From salt to cholesterol, from alleged belatedness to food intolerance, from spots to the over working of the digestive system. The list could be endless, but as a matter of fact some of the reasons why people tend not to overindulge in charcuterie products are often little more than popular wisdom.
There are many false prejudices concerning charcuterie, and therefore some explanations are needed to avoid generalisations and the perpetuation of unfounded opinions.
Charcuterie products contain an excessive amount of salt. FALSE. In the past, salt was considered a precious ingredient, now it is widely attacked because of its adverse effects on the cardiovascular system. The consumption of charcuterie, however, does not negatively affect the daily recommended amount of salt, since today’s products contain a very low amount of salt – often even lower than food such as pasta and bread- making them also suitable for those suffering from hypertension.
Charcuterie products are difficult to digest. FALSE. Charcuterie products made with lean meat, cured for a long time, whose fermentation carries out a real pre-digestion process, are very digestible and also suitable for those who suffer from a digestive disorder.
Charcuterie products are produced in the same way as in the past. TRUE. Today’s charcuterie industry uses “gentle” techniques, such as natural fermentation and cold techniques to limit the amount of salt, that guarantee genuine products with the flavours of the past.
The amount of additives used in charcuterie products is harmful. FALSE. It should be said that not all charcuterie products contain additives; in any case, their use is sometimes necessary to ensure the microbiological safety of those products most at risk of contamination. Their use is controlled by restrictive legislation, which only allows the use of certain additives – such as nitrites and nitrates – and in such modest doses that they are completely safe.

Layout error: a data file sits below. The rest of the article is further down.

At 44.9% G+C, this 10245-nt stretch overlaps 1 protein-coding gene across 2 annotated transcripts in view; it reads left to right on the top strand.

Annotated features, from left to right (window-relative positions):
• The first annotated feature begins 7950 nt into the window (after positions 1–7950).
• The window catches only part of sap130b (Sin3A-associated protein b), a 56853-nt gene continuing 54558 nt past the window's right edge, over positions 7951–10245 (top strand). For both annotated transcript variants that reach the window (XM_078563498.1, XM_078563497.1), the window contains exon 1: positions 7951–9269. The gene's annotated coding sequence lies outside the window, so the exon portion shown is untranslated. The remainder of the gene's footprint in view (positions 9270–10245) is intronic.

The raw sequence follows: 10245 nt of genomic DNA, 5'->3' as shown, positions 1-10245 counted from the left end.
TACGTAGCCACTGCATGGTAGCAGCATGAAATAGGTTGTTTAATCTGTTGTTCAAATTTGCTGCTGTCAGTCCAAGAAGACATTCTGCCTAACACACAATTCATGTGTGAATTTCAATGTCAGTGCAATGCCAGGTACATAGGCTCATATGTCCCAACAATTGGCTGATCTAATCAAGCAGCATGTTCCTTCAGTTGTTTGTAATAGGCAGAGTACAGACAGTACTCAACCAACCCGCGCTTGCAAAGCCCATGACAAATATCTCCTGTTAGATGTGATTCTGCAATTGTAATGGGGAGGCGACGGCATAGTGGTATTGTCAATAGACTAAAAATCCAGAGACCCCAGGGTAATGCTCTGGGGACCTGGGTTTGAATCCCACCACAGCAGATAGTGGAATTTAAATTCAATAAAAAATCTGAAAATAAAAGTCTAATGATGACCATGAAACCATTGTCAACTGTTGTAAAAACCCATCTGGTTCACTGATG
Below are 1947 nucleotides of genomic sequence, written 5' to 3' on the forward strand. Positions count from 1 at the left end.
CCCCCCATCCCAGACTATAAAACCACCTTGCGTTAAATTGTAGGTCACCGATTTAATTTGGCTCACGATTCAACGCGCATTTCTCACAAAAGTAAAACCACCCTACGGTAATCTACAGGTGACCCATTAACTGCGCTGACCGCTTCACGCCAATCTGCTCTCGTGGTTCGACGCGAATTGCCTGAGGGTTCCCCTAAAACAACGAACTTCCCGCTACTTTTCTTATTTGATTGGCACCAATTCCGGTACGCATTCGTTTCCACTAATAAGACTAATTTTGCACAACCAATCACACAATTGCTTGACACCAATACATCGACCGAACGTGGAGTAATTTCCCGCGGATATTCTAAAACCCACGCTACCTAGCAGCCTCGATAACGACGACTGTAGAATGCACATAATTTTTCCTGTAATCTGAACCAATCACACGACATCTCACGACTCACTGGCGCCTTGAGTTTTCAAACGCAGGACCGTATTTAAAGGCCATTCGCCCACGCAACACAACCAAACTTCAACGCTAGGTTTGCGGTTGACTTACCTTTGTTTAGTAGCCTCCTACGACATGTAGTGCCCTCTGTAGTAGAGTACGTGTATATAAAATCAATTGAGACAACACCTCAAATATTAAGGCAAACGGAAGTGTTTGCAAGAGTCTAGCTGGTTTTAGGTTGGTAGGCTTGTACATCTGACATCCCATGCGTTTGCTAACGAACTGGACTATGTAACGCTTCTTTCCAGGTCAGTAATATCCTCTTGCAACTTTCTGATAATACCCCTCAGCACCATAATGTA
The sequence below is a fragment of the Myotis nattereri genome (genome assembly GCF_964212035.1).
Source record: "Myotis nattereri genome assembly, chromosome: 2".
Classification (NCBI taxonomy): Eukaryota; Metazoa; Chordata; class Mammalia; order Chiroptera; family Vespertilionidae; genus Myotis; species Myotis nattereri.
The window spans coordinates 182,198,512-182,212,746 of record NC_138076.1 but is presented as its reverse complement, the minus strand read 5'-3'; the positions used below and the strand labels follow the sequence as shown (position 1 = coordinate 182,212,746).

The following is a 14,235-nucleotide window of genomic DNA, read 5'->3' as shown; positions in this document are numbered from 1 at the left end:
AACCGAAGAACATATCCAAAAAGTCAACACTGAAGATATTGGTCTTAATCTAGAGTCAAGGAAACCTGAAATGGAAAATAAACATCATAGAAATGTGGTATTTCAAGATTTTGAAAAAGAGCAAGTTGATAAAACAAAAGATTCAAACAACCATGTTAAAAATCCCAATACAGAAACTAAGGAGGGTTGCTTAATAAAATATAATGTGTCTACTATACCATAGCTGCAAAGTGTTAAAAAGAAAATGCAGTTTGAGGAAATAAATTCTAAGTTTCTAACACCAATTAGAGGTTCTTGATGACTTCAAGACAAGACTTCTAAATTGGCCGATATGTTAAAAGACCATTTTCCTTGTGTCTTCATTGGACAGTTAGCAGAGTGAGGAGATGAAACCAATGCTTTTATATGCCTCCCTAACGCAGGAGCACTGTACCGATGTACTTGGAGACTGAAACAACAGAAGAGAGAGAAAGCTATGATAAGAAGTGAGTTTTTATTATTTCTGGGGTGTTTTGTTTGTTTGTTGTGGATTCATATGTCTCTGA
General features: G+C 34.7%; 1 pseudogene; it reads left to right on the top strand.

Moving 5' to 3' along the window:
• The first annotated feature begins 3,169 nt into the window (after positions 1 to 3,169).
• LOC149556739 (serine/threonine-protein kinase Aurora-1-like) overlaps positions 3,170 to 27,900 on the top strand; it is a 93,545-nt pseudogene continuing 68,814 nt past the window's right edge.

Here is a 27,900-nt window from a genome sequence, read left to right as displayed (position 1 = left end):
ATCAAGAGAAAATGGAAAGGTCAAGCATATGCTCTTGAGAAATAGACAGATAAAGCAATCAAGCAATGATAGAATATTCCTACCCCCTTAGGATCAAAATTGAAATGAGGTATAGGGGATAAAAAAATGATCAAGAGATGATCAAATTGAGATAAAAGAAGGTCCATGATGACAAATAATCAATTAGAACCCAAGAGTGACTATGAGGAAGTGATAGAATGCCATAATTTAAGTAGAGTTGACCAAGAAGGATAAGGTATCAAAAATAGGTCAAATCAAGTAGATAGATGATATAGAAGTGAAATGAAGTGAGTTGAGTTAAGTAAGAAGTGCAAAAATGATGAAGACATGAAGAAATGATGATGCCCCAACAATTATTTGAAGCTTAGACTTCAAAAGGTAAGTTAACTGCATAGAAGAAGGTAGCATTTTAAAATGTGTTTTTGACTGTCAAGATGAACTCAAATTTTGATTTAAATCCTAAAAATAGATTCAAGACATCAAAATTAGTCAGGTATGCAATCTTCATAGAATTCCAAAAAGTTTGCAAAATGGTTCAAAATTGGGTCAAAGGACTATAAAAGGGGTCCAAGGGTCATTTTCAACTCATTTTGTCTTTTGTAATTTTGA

Charcuterie products cause allergies and intolerances. FALSE. Charcuterie products do not favour the onset of food allergies any more than other food, probably also thanks to the production processes, such as fermentation and cooking, which inactivate many allergens. Furthermore, charcuterie products must now specify the presence of any sources of gluten, milk or any other ingredients that may cause allergies.
Charcuterie products are suitable for diabetics. TRUE. Food, such as salami, which use sugar for the fermentation process, can be suitable for diabetics, since the sugar that ferments during curing is no longer present when the product has aged and is ready to be sold.
The consumption of charcuterie products favours the appearance of spots or the onset of headaches. FALSE. According to ancient medicine, food was classified according to different categories: hot, cold, wet, dry, and so on. Charcuterie products, derived from red meat, were considered as hot (or “heating”) food, or potentially inflammatory, favouring the onset of headaches or the appearance of spots or skin irritations. Today, these theories belong to medical folklore and to the past.
Charcuterie products can be eaten on a regular basis. TRUE. Today’s charcuterie products are in line with modern nutrition recommendations as they provide noble proteins, which are important sources of zinc and iron; they are also very digestible thanks to new breeding methods that have led to a significant reduction in fat.